Archipelago adventures

The Swedish Lapland coastline is over 1,500 kilometres long and includes about 4,000 islands with a unique flora and fauna. It's a year-round experience, you can go kayaking all night in the midnight sunlight in summer, or go by snowmobile (or even by car!) over the frozen sea to the most remote islands.

The island hopping

Head off into the archipelago of Swedish Lapland a hot summer’s day. Find a secluded beach with miles of sand, almost just to yourself, and take a dip in the Baltic Sea. Some days don’t need to be more complicated than that. Then repeat. Watch more videos like this one.

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    Nature
    Beach. Photo by Andy Anderson.

    Beach Life in the Arctic

    Perhaps summer and swimming isn't what first springs to mind when you think of Swedish Lapland. But, in fact, there are plenty of cool beaches and places to go for a swim – thanks to the inland ice.

    Håkan Stenlund
  • Archipelago Days

    What happens when a father and son decide to spend a couple of days on the islands of Swedish Lapland? Well, first you have to promise that there will be mobile phone coverage and then keep your fingers crossed that you’re right. Then you can safely assume there’ll be no trace of the kid during the entire trip.

    Håkan Stenlund
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    Nature

    Discover the labyrinths on the islands of Swedish Lapland

    When you visit the islands of Swedish Lapland you might stumble upon stones laid out in a formation. Maybe it’s actually an old labyrinth that you’ve found? The phenomena is tens of thousands years old, and the pattern can be found in different places across Europe.

    Göran Wallin

The totally awesome skating

Pretty much everything is considered totally awesome when outdoor enthusiast Per Innala describes the variety of skating opportunities that Swedish Lapland presents. From the mountains, all the way down to the bay of Bothnia. Watch more videos like this one.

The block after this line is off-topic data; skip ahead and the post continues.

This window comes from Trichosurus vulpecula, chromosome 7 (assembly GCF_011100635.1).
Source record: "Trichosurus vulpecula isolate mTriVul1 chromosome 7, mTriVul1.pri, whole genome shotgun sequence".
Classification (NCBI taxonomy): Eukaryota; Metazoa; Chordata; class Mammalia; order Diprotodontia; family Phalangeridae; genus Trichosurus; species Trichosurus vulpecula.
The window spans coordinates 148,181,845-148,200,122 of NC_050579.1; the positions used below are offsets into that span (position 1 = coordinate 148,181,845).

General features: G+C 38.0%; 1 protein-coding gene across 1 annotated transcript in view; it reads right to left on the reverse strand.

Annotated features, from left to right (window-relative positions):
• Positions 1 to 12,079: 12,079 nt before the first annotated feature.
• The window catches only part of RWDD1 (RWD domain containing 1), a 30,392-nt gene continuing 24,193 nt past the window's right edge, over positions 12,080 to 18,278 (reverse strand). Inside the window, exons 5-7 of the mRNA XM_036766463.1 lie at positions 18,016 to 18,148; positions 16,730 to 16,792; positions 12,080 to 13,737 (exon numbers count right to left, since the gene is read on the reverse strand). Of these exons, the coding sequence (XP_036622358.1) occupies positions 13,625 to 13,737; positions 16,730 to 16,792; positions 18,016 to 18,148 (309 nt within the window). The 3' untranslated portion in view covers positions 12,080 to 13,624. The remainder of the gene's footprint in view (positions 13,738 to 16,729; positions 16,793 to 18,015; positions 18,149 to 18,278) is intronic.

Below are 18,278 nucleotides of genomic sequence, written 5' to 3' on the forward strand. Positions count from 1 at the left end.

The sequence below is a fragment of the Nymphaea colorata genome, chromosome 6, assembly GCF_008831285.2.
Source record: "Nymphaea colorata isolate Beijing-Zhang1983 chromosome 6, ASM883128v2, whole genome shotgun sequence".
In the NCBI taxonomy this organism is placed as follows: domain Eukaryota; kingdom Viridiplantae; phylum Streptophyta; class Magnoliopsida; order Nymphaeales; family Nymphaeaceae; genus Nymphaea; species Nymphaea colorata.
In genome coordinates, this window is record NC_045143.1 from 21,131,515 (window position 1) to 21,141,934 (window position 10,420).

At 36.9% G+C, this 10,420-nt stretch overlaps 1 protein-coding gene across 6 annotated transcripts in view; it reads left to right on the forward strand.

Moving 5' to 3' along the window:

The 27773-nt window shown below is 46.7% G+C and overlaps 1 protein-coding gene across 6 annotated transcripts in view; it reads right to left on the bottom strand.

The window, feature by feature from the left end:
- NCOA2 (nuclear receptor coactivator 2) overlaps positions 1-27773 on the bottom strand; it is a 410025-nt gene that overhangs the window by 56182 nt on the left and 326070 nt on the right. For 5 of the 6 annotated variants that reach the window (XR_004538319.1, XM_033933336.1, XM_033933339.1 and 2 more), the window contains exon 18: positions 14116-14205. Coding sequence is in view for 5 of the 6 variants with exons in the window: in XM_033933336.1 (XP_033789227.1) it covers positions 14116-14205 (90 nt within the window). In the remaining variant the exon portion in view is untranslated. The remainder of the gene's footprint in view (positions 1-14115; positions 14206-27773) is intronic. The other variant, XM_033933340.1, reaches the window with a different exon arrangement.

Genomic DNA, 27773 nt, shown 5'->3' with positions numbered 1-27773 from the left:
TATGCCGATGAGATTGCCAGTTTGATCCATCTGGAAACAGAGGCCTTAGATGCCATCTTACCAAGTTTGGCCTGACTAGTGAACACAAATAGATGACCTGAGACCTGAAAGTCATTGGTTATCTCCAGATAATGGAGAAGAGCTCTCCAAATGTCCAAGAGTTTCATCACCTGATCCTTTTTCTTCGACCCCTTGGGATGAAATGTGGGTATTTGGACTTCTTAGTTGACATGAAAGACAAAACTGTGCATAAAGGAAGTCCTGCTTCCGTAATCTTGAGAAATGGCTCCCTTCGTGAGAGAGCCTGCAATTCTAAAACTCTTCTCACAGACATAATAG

• Frozen sea

    The ice age is always present along the coast of Swedish Lapland. From the constant land elevation to the barren, windswept frozen sea.

    Ted Logart
  • Walking on water in Luleå

    There are many ways in which the people of Luleå make light work of the challenges brought forth in the arctic climate in which they live. Like ice skating. And twenty other ways of transport along the icy trails.

    Graeme Richardson
  • Exploring the frozen sea of the Islands of Swedish Lapland

    It was with some trepidation that I joined my first snowmobile tour into what looked like a frozen alien landscape. A place where no sensible person should tread. Sounds dangerous? Let me explain, I am a sailor. Happiest with a full main and perfectly trimmed genoa and standing on a heaving timber deck. Preferably somewhere tropical.

    Graeme Richardson

Top 10 things to do in Skellefteå in the summer

Visit a husky-farm, stay over in the Churchtown or go paddle a canoe.

Read more.

Top 10 things to do in Skellefteå in the winter

Winterswim, build your own igloo or learn something new at the Exploriatorium.

Read more.
Also read
  • Abisko and Aurora Sky Station – world’s best place to experience the Northern Lights

    Abisko National Park, in Swedish Lapland, offers some of the best conditions in the world for northern lights watching. The unique climate of the area keep the skies almost clear, and the light pollution is next to nothing. And here, you also find the Aurora Sky Station.

    Håkan Stenlund
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    Culture

    The eight seasons

    In Swedish Lapland, nature plays an intrinsic role in our life and work, and the people here are highly sensitive to the small details of the changing seasons. Therefore, it seems only natural that the Sami people describe eight seasons instead of four.

    Ella Jonsson
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    Food

    The taste of Swedish Lapland

    In Swedish Lapland we keep honestly prepared food from local produce close to heart. That comes quite naturally since nature’s pureness and lots of great ingredients surround us. Welcome here and taste all the goodness of nature that has over centuries adapted to life in our subarctic environment.

    Therese Sidevärn
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